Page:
New batsman Ollie Pope fell for 10 when a genuine glance off Sharma was well caught down the legside by the 20-year-old keeper.
England captain Joe Root only managed 16 before he edged all-rounder Pandya’s first ball low to KL Rahul at second slip.
The umpires called for a review but made a ‘soft signal’ of out and the on-field call was upheld.
Ben Stokes, recalled just days after being acquitted of an affray charge on Tuesday following an incident outside a Bristol nightclub in September last year, walked out to a few boos from the crowd.
He could only manage 10 before an edge off paceman Mohammed Shami flew waist-high to Rahul.
Chris Woakes had bailed out the top-order with a maiden Test century in England’s innings and 159-run win at Lord’s last week.
But trying to hook Pandya on eight, he got a top edge and Pant, going down the legside, changed direction and lept back to his right before holding a brilliant one-handed catch.
England were now 118 for seven.
The first ball of Pandya’s next over saw Adil Rashid well caught by Pant, two-handed this time.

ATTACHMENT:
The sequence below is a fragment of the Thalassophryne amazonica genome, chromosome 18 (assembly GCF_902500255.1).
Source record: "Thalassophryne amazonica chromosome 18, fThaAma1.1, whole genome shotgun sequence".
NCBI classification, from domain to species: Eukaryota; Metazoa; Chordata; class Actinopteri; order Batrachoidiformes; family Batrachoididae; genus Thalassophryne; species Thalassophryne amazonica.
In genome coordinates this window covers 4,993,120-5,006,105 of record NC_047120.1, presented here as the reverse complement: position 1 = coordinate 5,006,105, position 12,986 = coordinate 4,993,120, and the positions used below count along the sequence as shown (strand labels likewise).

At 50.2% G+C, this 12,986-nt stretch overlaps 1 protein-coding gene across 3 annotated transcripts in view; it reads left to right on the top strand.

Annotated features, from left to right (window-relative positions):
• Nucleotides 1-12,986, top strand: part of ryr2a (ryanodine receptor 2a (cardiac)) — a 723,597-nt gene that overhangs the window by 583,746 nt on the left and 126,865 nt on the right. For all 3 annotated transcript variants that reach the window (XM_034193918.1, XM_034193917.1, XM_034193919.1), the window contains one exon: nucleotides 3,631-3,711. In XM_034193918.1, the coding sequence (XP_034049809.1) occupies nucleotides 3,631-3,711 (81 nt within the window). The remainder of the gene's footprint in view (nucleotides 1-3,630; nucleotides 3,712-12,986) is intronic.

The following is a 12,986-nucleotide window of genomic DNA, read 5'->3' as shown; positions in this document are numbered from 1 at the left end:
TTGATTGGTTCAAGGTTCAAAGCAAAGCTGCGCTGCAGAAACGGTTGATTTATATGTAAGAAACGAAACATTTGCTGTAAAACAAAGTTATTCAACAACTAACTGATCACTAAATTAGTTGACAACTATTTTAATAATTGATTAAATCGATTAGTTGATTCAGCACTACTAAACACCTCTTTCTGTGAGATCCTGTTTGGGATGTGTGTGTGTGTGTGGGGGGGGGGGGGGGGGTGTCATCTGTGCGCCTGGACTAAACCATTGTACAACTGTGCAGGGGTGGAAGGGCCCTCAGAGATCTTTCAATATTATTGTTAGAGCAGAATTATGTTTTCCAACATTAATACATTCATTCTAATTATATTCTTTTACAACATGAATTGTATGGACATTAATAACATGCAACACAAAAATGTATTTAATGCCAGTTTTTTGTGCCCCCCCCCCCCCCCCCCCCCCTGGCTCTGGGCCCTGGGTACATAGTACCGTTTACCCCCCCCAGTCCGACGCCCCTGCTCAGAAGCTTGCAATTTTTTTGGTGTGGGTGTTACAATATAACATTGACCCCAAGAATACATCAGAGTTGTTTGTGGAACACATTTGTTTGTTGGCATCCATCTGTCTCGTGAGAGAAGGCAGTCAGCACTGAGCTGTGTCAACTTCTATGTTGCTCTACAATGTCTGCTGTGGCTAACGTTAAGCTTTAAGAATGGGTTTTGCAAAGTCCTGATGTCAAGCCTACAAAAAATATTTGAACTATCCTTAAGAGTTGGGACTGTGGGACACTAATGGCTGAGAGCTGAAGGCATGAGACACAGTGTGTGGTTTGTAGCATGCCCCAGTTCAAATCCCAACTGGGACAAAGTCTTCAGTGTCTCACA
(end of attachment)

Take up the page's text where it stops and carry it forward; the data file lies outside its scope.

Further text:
Stuart Broad survived the hat-trick ball but was still out for a duck, the left-hander plumb lbw to a Pandya inswinger.
At 128 for nine, England still needed two more runs to avoid the follow-on.
They got them when Buttler’s leading edge off Shami just cleared Ajinkya Rahane at cover-point.
Buttler, with just last man James Anderson for company, hooked and drove sixes off Shami and Sharma respectively before he holed out off Bumrah.
India’s openers put on a brisk 60 before Rahul (36) deflected a drive off Stokes onto his stumps and Shikhar Dhawan (44) was stumped by Bairstow off leg-spinner Rashid.
But when play ended in bright sunshine, England needed to surpass the record fourth innings score to win a Test at Trent Bridge, their own 284 for six against New Zealand in 2004, to achieve an improbable success.